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The book of James: Using the Word of Truth

What different descriptions we have for God’s Word! It is “a lamp for my feet” (Psalm 119:105), the only sure light in a sin-darkened world. It is “fire” and “hammer” (Jeremiah 23:29), tearing us down by showing our sins and building us up by showing our Savior. It is “seed” (Luke 8:11), which the Spirit sows in our hearts and through which he produces a harvest. It is the “power of God that brings salvation” (Romans 1:16), God’s tool for working in the hearts of sinners.

The Word of Truth

This remarkable Word filled James with awe and admiration. For him it was the “word of truth” and the “word planted in you, which can save you” (1:18,21).

James knew the importance of the Word. When in his blueprint for Christian living he writes about using the Word of Truth, he’s not telling us what we must produce by our own power, but what that Word produces in us. He reminds us that what God’s Word asks of us, God’s Word acts in us.

There have always been those who fail to do what they hear. Their eyes are on the Word, but not their hearts. They hear with the ears, but not with the soul. Their hearing is like looking into a mirror. They look, walk away, and forget what they saw (1:23,24). Such hearing is temporary with the truths soon forgotten and the effects soon failing.

The law of liberty

Hearing with the ears needs to be followed by holding with the heart and then heeding with the life. How different is the hearer who also does this. He looks into and continues in “the perfect law that gives freedom” (1:25).

With this phrase James seems to be referring to the whole Word of God. He has already called it “the word of truth” and “the word planted in you.” Now he labels it the “law that gives freedom.” Only in that Word can we find the message of the one Savior and Liberator from sin. Only through that message are people set free—free from sin and free for service to God.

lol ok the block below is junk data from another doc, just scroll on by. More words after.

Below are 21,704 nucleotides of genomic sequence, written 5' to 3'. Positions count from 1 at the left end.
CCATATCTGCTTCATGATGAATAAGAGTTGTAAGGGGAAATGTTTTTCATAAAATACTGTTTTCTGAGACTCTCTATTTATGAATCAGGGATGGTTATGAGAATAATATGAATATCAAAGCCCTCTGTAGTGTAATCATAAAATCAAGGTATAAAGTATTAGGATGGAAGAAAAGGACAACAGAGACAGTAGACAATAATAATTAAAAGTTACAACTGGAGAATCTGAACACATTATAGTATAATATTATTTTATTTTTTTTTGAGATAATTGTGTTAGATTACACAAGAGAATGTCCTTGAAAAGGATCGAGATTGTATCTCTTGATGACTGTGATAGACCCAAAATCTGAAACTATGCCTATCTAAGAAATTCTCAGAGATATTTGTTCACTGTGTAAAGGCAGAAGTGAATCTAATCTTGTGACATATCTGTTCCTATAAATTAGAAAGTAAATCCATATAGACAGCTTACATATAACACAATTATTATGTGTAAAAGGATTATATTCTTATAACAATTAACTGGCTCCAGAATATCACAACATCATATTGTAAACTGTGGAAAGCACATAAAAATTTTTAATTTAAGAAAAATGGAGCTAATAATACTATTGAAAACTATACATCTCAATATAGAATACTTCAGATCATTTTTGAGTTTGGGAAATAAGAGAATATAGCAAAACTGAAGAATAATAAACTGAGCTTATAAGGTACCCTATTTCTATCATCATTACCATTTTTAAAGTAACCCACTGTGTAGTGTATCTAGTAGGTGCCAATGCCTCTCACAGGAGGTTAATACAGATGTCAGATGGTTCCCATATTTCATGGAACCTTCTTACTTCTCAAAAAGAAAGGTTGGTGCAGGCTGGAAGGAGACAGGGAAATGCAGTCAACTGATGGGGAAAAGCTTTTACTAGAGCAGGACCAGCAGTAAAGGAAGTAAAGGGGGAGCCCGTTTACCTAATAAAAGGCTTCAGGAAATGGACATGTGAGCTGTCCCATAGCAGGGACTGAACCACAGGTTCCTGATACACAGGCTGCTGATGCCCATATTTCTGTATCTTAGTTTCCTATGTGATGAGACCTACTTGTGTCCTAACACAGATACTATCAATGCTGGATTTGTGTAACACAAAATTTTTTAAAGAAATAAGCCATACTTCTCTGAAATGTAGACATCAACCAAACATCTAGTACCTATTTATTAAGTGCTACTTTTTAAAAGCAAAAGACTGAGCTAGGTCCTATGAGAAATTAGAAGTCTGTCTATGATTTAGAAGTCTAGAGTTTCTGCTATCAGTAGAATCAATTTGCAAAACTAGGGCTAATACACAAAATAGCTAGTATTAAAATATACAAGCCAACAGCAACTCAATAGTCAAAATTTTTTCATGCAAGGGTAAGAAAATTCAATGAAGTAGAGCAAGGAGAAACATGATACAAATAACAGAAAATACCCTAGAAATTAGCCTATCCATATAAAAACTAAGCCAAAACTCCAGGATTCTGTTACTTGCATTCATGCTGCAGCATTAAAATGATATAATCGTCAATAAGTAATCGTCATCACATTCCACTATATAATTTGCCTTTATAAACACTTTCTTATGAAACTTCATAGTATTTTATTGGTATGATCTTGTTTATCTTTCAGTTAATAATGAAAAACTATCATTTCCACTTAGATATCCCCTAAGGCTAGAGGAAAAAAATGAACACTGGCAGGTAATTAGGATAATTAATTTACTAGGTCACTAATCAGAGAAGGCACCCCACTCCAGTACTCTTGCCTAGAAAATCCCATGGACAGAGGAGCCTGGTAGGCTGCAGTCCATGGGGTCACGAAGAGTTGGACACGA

Some would have James preach about building our own ladder to heaven with the two-by-fours of our works of the law. No! James knows of only one Liberator, Jesus. He knows of only one ladder, the perfect, complete ladder of Christ’s salvation. When James says, “Do,” he’s repeating what Jesus said in John 6:29, “The work of God is this: to believe in the one he has sent.” Doing means hearing about the Savior, holding him in faith, and then heeding his Word of truth.

James’ words urge us not to be church spectators this Christmas. Don’t just watch the shepherds at the manger—kneel with them. Don’t just hear the angels sing—join them. Don’t just say, “Christ, the Savior, is born”—make it, “Christ, my Savior, is born.” Hear, hold, and heed the Christmas gospel. Through it, God would move the Christ Child, our Liberator from sin, out of the stable and into the inn of our hearts and lives.

Digging deeper

  1. How do John 8:31-33; Romans 8:15; and Luke 1:74,75 help explain James’ words about “the perfect law that gives freedom”? These references explain “the law that liberates” as the Word of God that brings the truths of our salvation. Through the gospel the Spirit works to set us free from the slavery to sin and fear of eternal punishment and enables us to serve our Savior all our days.
  2. How do Romans 3:20 and Acts 16:31 rule out using our works to help earn heaven? If the law were to save us, we would need to keep all its commands perfectly. But instead the law like a mirror shows our many sins. All we need for salvation is God-given faith in Jesus as our only Savior.

This is the final article in a six-part series on the book of James.

Author: Richard Lauersdorf
Volume 107, Number 12
Issue: December 2020

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This entry is part 54 of 63 in the series bible-study

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